Electric Go Kart Conversion

Discussion in 'General' started by Webie1, Jan 24, 2023.

To remove this ad click here.

  1. Webie1

    Webie1 New Member

    Hey guys,

    I'm part of a Queen's University team attempting a go kart conversion as a MVP for a full scale conversion down the road.

    We're currently getting stuck on our charge/discharge relay systems: we're using the Orion Jr. 2 BMS and AEV-250M contacts. The BMS is rated for a max of 175mA of current, but after preliminary testing we applied 8.75V to our relay to close the contact and had a current of 175mA.

    I guess I'm wondering if we would be able to connect directly to the BMS or if we need to use an additional relay.

    I've attached the wiring diagram for our BMS and the datasheet for our contacts, as well as a wiring diagram I've sketched.

    All help is super appreciated!

    Attached Files:

  2. To remove this ad click here.

  3. bwilson4web

    bwilson4web Well-Known Member Subscriber

    As a general rule of thumb, tapping inside a battery cell series is a poor technique because the cell balancing circuit will have to work much harder trying to get both banks equalized.

    A better design would use a switching regulator to step part of the full pack voltage down to operate the relay. This will make cell balancing work easily and avoid asymmetric charge/discharge of the string. Suboptimal, cheaper, a current limiting resistor or cheap, linear regulator and resistor in series across the pack keeps the cell loads more consistent. But I am not happy with simple relay power contacts.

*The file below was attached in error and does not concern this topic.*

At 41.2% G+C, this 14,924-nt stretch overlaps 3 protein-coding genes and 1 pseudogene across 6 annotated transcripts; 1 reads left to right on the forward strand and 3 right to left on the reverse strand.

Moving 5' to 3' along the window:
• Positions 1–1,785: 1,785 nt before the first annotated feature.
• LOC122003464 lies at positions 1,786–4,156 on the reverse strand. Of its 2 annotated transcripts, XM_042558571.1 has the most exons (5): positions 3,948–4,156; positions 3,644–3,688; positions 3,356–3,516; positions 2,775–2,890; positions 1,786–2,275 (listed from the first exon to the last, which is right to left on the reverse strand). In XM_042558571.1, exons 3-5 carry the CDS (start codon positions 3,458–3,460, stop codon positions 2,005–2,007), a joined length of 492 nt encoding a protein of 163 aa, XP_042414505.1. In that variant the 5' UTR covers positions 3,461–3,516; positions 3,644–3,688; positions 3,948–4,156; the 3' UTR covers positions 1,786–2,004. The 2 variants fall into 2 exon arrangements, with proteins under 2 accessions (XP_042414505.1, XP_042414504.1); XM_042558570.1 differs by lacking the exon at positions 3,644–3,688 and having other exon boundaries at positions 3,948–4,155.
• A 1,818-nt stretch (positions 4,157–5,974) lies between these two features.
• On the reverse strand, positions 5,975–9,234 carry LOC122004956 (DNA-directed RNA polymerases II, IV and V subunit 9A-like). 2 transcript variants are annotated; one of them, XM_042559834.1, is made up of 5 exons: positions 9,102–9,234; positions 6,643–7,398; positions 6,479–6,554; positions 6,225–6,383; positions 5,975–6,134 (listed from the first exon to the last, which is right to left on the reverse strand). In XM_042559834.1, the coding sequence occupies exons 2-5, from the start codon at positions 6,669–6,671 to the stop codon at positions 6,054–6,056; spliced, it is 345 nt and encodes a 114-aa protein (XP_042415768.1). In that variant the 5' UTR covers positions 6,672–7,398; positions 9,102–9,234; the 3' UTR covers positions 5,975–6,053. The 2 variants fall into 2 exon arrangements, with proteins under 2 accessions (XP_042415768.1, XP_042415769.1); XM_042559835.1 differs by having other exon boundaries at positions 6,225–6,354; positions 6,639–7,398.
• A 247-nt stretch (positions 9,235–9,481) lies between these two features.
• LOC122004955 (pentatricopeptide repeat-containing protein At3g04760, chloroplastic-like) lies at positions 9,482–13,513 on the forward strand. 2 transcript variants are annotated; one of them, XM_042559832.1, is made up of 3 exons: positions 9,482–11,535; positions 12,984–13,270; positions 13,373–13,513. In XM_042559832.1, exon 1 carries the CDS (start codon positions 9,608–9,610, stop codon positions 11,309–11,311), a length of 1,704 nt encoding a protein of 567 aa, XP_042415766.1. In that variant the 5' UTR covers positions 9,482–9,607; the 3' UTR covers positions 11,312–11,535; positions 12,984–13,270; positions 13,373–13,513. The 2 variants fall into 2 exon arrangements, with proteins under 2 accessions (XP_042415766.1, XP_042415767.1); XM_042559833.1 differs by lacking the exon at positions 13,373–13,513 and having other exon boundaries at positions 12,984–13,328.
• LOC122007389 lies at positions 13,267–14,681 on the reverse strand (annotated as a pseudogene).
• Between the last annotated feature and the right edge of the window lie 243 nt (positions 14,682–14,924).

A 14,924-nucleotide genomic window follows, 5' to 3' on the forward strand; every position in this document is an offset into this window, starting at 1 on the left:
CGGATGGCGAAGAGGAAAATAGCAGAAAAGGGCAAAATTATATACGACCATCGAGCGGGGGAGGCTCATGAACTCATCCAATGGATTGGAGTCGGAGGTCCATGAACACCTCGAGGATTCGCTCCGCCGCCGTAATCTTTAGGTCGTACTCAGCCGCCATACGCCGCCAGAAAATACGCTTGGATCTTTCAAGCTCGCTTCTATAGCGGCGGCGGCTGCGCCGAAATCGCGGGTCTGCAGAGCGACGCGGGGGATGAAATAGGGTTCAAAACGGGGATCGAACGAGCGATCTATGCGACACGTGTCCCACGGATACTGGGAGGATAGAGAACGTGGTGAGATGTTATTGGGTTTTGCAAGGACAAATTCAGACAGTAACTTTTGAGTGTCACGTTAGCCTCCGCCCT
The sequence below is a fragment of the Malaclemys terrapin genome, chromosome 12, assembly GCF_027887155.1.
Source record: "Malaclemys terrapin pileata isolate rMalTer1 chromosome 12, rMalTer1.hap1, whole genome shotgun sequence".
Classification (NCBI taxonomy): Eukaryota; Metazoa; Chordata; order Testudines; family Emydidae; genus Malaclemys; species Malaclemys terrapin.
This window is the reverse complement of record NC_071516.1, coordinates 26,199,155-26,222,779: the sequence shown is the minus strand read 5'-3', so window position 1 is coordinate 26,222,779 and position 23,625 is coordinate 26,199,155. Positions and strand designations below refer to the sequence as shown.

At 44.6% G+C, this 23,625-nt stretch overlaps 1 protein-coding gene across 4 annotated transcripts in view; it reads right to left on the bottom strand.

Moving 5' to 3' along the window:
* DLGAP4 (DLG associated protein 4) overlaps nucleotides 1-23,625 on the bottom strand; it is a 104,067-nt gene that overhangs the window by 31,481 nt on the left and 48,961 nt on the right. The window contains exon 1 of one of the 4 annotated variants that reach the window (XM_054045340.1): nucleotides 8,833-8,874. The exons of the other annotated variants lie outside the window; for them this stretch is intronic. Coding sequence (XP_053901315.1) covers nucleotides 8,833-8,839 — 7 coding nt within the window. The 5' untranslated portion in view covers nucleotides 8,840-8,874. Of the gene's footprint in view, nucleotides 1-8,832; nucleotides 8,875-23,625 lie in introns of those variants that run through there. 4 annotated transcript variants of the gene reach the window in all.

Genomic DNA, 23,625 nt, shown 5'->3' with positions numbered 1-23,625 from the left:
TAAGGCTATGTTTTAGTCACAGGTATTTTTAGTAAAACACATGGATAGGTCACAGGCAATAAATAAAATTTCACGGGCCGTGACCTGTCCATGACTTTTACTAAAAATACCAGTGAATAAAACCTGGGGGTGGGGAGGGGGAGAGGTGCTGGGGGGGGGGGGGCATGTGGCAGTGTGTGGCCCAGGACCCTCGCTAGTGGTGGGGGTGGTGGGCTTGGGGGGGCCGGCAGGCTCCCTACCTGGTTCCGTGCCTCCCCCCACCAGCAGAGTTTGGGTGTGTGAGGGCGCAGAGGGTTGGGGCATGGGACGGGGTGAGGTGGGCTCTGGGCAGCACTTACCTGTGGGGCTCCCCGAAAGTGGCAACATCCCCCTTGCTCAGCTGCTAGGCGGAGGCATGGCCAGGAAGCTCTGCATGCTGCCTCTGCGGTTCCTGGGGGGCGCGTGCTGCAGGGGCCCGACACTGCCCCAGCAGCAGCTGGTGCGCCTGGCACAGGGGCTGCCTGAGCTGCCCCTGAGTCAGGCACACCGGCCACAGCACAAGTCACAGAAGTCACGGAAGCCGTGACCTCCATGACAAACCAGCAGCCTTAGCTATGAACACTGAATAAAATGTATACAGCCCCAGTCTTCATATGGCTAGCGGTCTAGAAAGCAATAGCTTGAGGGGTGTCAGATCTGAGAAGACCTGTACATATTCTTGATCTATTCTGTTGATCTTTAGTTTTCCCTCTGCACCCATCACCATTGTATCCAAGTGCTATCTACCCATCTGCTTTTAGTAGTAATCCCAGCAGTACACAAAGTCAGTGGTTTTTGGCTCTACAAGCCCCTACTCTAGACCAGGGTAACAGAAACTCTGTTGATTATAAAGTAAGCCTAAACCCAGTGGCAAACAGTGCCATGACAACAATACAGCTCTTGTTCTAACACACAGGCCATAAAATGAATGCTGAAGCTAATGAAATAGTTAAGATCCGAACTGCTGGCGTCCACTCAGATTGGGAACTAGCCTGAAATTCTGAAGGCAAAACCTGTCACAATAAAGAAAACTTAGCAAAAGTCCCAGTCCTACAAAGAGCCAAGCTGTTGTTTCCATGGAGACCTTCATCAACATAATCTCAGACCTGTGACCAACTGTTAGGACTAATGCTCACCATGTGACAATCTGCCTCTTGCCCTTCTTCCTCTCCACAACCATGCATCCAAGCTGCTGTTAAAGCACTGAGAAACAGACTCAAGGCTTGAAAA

Given the potential for contact welding and arc aging, I would recommend a snubber circuit, a series RC circuit across the contacts. This will significantly reduce the current and voltage spikes on the relay contacts.

    Bob Wilson
  4. bwilson4web

    bwilson4web Well-Known Member Subscriber

    Minor updates:
    • buck regulator - get a small, single board, switching power supply as a single part
    • snubber - a small RC board
    This is the furnace pressure switch that failed Friday before Christmas. This original part has notoriously weak contacts that operate an inductive 'spark generator' load, the combustion fan, activation relay. To get a single furnace cycle, I used a jumper to fake the switch, 4-5 times each day over Christmas holiday.

    The replacement switch assembly, $75, came in after Christmas and the snubber(s) the next day. The jumper was cut in the middle and soldered where the former screw-down terminal was located. Taped inside the static bag, it rests safely in the furnace.

    Also, parts can be ordered from eBay for a reasonable price. Show the parts by closest to get them as quickly and cheaply as possible.


    Bob Wilson

    ps. For extra credit, describe an alternate snubber made with two Zener diodes and a resistor.

    pps. Try to get an apprentice job with a small electrical business. It may take a year and won't pay well but the real value is learning practical electrical practices. With an electrician license, you will have guaranteed, alternate employment.
    Last edited: Jan 25, 2023
  5. Webie1

    Webie1 New Member

    Hi Bob, thanks for all your help!

    In terms of the electrician apprenticeship: do you think there are companies out there willing to do a 4 month apprenticeship (as that's all the time of between years I have)?
  6. bwilson4web

    bwilson4web Well-Known Member Subscriber

    One of the hardest engineering tasks I learned was to negotiate. I was hoping to go to the engineering lab and lock the door for a week.

    My recommendation is to ask and be creative. Ask everyone.

    Bob Wilson
  7. To remove this ad click here.

Share This Page